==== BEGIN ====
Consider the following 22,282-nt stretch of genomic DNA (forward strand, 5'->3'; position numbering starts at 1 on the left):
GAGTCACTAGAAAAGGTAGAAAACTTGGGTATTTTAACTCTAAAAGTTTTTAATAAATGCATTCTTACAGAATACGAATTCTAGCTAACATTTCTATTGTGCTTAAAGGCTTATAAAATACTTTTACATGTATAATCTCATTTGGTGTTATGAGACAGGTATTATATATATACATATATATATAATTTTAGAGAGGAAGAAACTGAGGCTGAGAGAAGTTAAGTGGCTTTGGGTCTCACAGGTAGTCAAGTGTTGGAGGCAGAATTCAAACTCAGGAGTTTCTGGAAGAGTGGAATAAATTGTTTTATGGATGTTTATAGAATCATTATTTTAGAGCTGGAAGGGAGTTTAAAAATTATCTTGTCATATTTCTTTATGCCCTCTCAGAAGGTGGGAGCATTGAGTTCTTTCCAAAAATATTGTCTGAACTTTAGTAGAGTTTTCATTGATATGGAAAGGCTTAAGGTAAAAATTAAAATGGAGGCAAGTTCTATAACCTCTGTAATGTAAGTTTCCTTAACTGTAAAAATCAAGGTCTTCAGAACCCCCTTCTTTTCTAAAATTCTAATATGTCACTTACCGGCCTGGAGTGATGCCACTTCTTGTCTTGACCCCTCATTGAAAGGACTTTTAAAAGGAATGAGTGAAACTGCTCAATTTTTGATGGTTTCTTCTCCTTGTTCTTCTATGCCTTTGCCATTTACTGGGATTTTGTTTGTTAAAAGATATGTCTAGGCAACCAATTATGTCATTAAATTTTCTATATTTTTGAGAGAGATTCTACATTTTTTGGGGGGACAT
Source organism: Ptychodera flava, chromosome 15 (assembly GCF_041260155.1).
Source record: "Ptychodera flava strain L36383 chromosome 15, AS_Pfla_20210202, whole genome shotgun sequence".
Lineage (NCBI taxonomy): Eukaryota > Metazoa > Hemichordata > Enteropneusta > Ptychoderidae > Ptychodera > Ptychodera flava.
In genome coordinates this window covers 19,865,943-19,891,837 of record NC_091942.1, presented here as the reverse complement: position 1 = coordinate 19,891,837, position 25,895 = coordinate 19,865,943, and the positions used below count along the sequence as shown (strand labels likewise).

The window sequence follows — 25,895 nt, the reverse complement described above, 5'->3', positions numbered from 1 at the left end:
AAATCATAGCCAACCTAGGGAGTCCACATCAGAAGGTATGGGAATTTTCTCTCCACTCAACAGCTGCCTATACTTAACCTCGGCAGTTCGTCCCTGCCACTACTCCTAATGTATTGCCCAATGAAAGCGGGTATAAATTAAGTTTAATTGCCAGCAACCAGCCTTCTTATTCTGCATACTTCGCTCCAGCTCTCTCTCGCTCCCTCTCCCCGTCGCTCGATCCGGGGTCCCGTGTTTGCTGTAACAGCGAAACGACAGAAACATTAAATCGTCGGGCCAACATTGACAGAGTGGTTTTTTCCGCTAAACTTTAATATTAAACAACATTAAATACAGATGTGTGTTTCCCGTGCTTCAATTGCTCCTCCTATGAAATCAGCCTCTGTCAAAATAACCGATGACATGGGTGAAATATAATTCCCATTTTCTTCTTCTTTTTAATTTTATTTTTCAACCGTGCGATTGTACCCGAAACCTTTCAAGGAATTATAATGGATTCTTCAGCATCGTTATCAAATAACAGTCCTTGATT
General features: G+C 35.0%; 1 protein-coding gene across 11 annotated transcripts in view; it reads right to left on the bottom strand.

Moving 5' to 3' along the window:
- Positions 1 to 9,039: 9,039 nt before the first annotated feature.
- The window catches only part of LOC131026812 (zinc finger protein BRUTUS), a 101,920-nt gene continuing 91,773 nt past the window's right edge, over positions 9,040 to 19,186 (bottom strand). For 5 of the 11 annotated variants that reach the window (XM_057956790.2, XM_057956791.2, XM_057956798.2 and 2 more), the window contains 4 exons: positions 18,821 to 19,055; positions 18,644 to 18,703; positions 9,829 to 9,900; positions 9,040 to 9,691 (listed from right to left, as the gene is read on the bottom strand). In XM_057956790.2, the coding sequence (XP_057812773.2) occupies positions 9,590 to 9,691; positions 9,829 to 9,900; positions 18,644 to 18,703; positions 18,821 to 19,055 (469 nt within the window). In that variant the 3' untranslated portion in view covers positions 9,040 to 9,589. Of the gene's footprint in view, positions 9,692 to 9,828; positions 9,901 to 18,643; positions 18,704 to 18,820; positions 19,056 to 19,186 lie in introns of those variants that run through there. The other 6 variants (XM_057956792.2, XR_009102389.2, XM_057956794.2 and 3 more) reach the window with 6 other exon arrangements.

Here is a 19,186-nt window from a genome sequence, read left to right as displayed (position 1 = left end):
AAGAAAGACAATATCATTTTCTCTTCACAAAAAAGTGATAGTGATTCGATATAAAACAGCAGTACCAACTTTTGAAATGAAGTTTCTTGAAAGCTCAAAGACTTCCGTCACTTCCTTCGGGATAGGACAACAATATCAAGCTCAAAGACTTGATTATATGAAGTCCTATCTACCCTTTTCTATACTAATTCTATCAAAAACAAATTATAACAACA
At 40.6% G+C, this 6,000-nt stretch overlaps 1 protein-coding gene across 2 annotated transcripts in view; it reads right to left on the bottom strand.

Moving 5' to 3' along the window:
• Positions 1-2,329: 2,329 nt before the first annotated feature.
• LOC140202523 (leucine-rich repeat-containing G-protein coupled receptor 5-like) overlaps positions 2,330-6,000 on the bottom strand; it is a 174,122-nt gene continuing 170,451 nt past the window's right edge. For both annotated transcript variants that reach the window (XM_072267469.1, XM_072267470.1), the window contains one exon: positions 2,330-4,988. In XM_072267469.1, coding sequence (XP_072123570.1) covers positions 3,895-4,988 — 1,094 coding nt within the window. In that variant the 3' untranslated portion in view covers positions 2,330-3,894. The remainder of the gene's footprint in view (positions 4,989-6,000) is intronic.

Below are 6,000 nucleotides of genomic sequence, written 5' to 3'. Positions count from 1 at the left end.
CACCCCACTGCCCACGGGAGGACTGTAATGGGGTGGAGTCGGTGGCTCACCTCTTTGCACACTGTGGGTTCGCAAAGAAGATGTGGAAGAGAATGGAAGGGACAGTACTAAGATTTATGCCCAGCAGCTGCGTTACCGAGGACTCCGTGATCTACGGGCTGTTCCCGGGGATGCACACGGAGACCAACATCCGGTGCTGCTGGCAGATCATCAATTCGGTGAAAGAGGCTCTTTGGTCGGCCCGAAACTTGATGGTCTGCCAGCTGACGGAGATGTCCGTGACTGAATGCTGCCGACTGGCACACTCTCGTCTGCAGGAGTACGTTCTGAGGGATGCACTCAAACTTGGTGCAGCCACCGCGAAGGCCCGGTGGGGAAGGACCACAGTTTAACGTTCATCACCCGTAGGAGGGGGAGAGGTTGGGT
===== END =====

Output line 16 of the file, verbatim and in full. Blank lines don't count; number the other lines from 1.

Moving 5' to 3' along the window: